However, sometimes, Matplotlib won't find the correct, even though it is clearly installed. This happens when Matplotlib's internal font cache is out of date.

To refresh the font cache, use

matplotlib.font_manager._rebuild()

Happy Plotting!

# Calling Matlab from Python

For my latest experiments, I needed to run both Python functions and Matlab functions as part of the same program. As I noted earlier, Matlab includes the Matlab Engine for Python (MEfP), which can call Matlab functions from Python. Before I knew about this, I created Transplant, which does the very same thing. So, how do they compare?

## Usage

As it's name suggests, Matlab is a **mat**rix **lab**oratory, and matrices are the most important data type in Matlab. Since matrices don't exist in plain Python, the MEfP implements it's own as `matlab.double`

et al., and you have to convert any data you want to pass to Matlab into one of those. In contrast, Transplant recognizes the fact that Python does in fact know a really good matrix engine called Numpy, and just uses that instead.

Matlab Engine for Python | Transplant ---------------------------------------|--------------------------------------- import numpy | import numpy import matlab | import transplant import matlab.engine | | eng = matlab.engine.start_matlab() | eng = transplant.Matlab() numpy_data = numpy.random.randn(100) | numpy_data = numpy.random.randn(100) list_data = numpy_data.tolist() | matlab_data = matlab.double(list_data) | data_sum = eng.sum(matlab_data) | data_sum = eng.sum(numpy_data)

Aside from this difference, both libraries work almost identical. Even the handling of the number of output arguments is (accidentally) almost the same:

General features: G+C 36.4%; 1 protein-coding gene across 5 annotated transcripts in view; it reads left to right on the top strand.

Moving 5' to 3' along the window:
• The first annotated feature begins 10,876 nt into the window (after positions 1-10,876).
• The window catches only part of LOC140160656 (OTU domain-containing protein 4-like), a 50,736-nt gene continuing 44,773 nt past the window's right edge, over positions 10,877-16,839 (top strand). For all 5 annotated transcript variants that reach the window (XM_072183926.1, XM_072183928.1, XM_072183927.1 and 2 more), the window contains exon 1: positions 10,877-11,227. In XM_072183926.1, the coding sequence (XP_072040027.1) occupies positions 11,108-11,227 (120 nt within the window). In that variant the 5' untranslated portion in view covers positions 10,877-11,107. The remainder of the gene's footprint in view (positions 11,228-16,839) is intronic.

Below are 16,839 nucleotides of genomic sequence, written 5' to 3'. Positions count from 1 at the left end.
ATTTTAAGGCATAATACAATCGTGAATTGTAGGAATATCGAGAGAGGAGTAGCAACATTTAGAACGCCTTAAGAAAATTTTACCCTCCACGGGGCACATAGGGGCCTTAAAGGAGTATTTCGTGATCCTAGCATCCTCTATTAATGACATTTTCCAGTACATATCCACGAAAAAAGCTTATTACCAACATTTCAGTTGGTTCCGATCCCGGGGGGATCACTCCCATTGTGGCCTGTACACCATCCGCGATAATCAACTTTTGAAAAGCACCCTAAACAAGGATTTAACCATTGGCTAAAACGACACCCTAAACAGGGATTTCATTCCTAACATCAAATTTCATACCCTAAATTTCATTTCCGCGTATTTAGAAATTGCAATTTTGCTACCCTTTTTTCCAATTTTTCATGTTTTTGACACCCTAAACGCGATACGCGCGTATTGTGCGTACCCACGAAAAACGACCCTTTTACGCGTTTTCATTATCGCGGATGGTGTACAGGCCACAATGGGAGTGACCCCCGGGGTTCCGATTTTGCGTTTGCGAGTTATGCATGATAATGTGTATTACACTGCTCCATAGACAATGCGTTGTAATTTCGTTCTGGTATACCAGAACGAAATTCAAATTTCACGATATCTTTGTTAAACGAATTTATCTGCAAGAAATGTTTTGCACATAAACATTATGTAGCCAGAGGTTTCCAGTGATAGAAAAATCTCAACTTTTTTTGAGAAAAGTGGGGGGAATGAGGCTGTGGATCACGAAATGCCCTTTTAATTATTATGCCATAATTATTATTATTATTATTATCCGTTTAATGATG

Matlab Engine for Python | Transplant ---------------------------------------|--------------------------------------- eng.max(matlab_data) | eng.max(numpy_data) >>> 4.533 | >>> [4.533 537635] eng.max(matlab_data, nargout=1) | eng.max(numpy_data, nargout=1) >>> 4.533 | >>> 4.533 eng.max(matlab_data, nargout=2) | eng.max(numpy_data, nargout=2) >>> (4.533, 537635.0) | >>> [4.533 537635]

Similarly, both libraries can interact with Matlab objects in Python, although the MEfP can't access object properties:

Matlab Engine for Python | Transplant ---------------------------------------|--------------------------------------- f = eng.figure() | f = eng.figure() eng.get(f, 'Position') | eng.get(f, 'Position') >>> matlab.double([[ ... ]]) | >>> array([[ ... ]]) f.Position | f.Position >>> AttributeError | >>> array([[ ... ]])

There are a few small differences, though:

- Function documentation in the MEfP is only available as
`eng.help('funcname')`

. Transplant will populate a function's`__doc__`

, and thus documentation tools like IPython's`?`

operator just work. - Transplant converts empty matrices to
`None`

, whereas the MEfP represents them as`matlab.double([])`

. - Transplant represents
`dict`

as`containers.Map`

, while the MEfP uses`struct`

(the former is more correct, the latter arguable more useful). - If the MEfP does not know
`nargout`

, it assumes`nargout=1`

. Transplant uses`nargout(func)`

or returns whatever the function writes into`ans`

. - The MEfP can't return non-scalar structs, such as the return value of
`whos`

. Transplant can do this. - The MEfP can't return anonymous functions, such as
`eng.eval('@(x, y) x>y')`

. Transplant can do this.

## Performance

The time to start a Matlab instance is shorter in MEfP (3.8 s) than in Transplant (6.1 s). But since you're doing this relatively seldomly, the difference typically doesn't matter too much.